A little Bit of History:

The Following Article was published in the Idaho Press-Tribune:

Caldwell boasts crop duster engine specialist

By Lora Volkert - Idaho Press-Tribune

       It took the tinkering skills of a plumber and the high-flying aspirations of a military pilot instructor to create a one-of-a-kind Caldwell business.

  Bill Hubler quit his plumbing job, became a flight instructor, came home to dust crops, and in the process started Ag-Air Turbines, Inc., the nation's only specialist. in crop duster engine repair. .

Ag-Air, which operates on 4716 Hubler Lane on the outskirts of Caldwell, was the nation's first authorized service center for crop dusters, accord­ing to Bill's son Bruce Hubler, who now runs the business with his wife Becky: To this day it remains the only service center to specialize solely in agricultural planes.

  A second specialty of Ag-Air is replacing older ­model engines on crop' dusters with turbine engines. The family business actually began with this in mind, Bruce said. His father Bill bought a fleet of crop dusters in 1979 and converted all the engines to turbine engines.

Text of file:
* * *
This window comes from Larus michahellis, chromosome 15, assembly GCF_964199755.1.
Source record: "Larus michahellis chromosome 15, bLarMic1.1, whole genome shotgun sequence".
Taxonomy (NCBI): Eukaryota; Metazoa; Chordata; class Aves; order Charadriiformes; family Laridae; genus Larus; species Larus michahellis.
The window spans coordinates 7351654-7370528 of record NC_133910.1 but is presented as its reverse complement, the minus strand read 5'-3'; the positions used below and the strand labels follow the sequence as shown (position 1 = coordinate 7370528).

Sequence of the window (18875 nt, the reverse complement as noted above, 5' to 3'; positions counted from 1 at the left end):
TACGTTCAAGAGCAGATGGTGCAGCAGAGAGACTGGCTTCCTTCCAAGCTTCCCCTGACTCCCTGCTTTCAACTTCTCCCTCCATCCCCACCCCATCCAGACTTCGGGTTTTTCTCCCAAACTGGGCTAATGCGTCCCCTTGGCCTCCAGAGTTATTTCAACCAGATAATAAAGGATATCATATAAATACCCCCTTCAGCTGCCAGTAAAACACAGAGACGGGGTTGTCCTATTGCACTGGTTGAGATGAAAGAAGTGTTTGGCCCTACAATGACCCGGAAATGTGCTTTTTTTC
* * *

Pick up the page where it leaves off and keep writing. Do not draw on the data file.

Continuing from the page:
There are many advantages to a turbine engine, Bruce explained. The newer technology is more reliable than old models. It uses jet fuel instead of more expensive gasoline. It increases the plane's horsepower.

  Also, turbine engines weigh less than older models, depending on the kind of engine being replaced, sometimes half as much. Less engine weight means crop duster operators can carry more weight in pesticide payloads. Larger pay­loads means they spend less time flying back and forth on the job to fill up on pesticides. This saves on fuel costs.

       And because there is less weight in the front pulling the plane's nose down, the. crop dusters have reduced drag and, as a result, fly faster.

  A lot of people called on Bill to see if he could help them replace their engines, said Becky Hubler. Other companies began installing the engines as well, but they still needed the Hublers' help with maintenance and repair - part of the reason servicing engines took up the bulk of the business.

  The Hublers began Ag-Air as a side business to crop-dusting in 1995. Bruce and Becky took over Ag-Air's engine shop, while Bill and Gary Hubler, Bruce's brother, operate Valley Air Service, the crop dusting side of the family business.